Described as "sweet," and with a strong desire to please, the collie tends to get along with everyone, including other dogs. This breed is a favorite of families with small children as the dog is very tolerant.
Collies do not live as long as some breeds of equal size. Their life span is usually eight to 12 years.
Male: 60 lbs.
Female: 50 lbs.
Height at Withers:
Male: 25 in.
Female: 23 in.
Dolichocephalic (long face)
Exercise Requirements: 20-40 minutes/day
Energy Level: Average
Longevity Range: 8-12 yrs.
Tendency to Drool: Low
Tendency to Snore: Low
Tendency to Bark: High
Tendency to Dig: Low Social/Attention Needs: Moderate
Characteristics: Double coat, straight
Colors: Sable and white, tri-color, blue merle, white and tan
Overall Grooming Needs: High
AKC Classification: Herding
UKC Classification: Herding Dog
The collie is a large- to medium-sized dog, with the male being quite a bit larger than the female. The ranges for the breed are 22 to 26 inches in height and 50 to 75 pounds (23 to 34 kilograms) in weight. Collies are fairly square dogs, with an expressive eye and a long muzzle. Ideally, the ears tip over at the top, although some dogs have ears that stay pricked.
One of the distinguishing marks of the rough collie is the abundant coat. Ideally, the coat is somewhat harsh and quite long, especially on the tail, hindquarters and around the neck in a profuse ruff. The smooth collie has a short, dense coat, but still has an obvious ruff (just shorter) around the neck. The tail tends to be carried low in both varieties.
Collies come in a variety of colors, including sable (the classic "Lassie" color), tricolor and blue merle. Usually they have white markings, including white around the neck and down the chest, and sometimes a blaze or white feet. White collies, preferably with some color markings, are being seen more frequently, but this color may be associated with health problems and is not seen that often.
Collies do not live as long as some breeds of equal size; their life span is usually eight to 12 years.
The collie is best described as "sweet." This breed tends to get along with everyone, from other dogs and other household pets to the neighbor's pet down the street. This breed is a favorite one of families with small children, as the dog is very tolerant. Rarely you may come across a timid collie, but most are outgoing and friendly.
Like most herding dogs, however, the collie is quite intelligent and does not fare well without attention and training. A gentle but firm hand works best while training, as this dog has a fairly soft temperament.
Collies can be seen nipping at the heels of recalcitrant children, as if the children were sheep. Left to their own devices, collies can be extensive diggers and sometimes chewers. The complaint most often heard, however, is that the alarm barking can quickly become nuisance barking.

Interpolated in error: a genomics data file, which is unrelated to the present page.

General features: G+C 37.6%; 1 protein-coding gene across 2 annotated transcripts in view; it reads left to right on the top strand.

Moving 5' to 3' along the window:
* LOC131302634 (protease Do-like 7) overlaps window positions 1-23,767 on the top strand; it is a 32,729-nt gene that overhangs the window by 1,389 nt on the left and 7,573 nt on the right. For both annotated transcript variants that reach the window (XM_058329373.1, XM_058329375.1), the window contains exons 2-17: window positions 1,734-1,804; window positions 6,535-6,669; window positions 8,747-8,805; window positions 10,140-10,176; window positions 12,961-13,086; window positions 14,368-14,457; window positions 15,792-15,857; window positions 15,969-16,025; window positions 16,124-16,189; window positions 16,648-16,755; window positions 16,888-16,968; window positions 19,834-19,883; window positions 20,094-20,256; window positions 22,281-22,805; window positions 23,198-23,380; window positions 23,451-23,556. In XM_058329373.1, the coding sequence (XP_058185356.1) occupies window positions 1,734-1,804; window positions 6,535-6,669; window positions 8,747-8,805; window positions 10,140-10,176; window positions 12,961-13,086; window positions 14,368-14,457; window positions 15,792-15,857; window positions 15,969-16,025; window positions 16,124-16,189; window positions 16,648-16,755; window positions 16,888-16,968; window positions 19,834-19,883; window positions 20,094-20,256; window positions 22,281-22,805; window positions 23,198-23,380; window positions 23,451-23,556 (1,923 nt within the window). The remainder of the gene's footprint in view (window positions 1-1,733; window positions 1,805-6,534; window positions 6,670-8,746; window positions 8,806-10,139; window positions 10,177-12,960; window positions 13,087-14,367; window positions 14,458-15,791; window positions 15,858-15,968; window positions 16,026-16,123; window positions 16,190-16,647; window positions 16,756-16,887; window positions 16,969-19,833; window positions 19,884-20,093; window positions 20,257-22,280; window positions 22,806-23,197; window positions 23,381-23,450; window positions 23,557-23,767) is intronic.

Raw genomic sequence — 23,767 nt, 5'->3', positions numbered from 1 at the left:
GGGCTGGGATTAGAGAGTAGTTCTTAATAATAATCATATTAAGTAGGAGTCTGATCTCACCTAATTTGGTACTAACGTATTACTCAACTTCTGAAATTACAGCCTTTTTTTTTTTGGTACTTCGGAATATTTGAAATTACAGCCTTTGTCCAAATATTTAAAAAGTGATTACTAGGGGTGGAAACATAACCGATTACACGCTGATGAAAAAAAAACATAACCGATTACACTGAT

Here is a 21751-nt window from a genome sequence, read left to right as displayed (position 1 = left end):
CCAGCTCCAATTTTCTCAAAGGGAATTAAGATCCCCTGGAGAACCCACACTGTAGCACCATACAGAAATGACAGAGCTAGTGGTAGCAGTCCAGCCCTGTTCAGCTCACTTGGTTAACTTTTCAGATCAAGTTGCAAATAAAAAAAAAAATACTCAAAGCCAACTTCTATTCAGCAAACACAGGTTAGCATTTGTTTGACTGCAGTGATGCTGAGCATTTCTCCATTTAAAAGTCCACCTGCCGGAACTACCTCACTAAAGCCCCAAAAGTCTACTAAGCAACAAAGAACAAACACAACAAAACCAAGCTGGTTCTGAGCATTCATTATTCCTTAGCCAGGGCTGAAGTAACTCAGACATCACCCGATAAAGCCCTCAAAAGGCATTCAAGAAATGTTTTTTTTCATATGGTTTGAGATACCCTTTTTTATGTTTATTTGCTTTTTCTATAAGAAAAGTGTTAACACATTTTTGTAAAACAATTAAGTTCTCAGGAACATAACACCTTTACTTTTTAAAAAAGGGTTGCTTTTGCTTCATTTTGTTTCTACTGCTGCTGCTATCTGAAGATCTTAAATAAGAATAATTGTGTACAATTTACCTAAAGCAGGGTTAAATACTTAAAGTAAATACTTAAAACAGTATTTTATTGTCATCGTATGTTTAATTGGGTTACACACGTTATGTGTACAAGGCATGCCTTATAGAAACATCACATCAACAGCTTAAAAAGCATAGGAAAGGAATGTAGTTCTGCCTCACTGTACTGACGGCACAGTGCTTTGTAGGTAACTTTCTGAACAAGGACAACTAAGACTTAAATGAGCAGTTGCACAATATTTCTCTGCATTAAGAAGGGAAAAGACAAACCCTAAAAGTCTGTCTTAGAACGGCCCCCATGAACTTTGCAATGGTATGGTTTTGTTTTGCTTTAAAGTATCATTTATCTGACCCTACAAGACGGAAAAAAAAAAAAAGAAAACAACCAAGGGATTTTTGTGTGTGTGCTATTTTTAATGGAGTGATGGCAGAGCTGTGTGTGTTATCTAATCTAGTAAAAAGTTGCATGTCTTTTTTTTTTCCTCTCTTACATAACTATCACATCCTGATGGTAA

Collies are fairly easy keepers, needing a minimum amount of good-quality food. They do need exercise, but they are not as "high octane" as the border collie. A long walk once or twice a day suffices for most mature collies; puppies will need more.
Collies are intelligent and bred to work with people, so they have a strong desire to please. They need human companionship and attention and would not do well if left outdoors or in a kennel. They are excellent at "alarm barking," but they tend to follow that up with a wagging tail instead of threats. Without training, some collies will try to herd running children and might nip at their heels.
Grooming is a big chore with a rough collie. They should be groomed daily or at least three times a week. During shedding times, they may need extra baths or grooming. Some rough-coated dogs do not have a real thick, full coat, so their care is simpler. The smooth-coated dogs are also much easier to care for in that respect. Quickly grooming their coats once or twice a week will keep them looking good.
The collie, or Scotch collie as the breed is sometimes called, comes from the Scottish Highlands and probably shares ancestry with the border collie. Some say the name "collie" comes from the Gaelic word for useful. Certainly these dogs have been useful right from the start, working as herding dogs and all-around farm dogs. They work livestock, guard the homestead and even pull carts.
Two varieties of the collie are the rough or long-coated and the smooth or short-coated. The two varieties can be interbred, and both types can appear in a litter. The type for the breed became set after the 1860s when Queen Victoria added a couple to her kennel. Royal approval often sets off a wave of popularity, and collies became known as faithful family companions as well as working dogs.
Of course, almost everyone is familiar with "Lassie," either through the movie or through the television show, where she (actually he) was forever saving Timmy, and with "Lad" and friends through the writings of Albert Payson Terhune. A sable rough collie is recognized worldwide as a "Lassie dog." Smooth collies work today as guides for the blind, showing that they have retained their intelligence and trainability.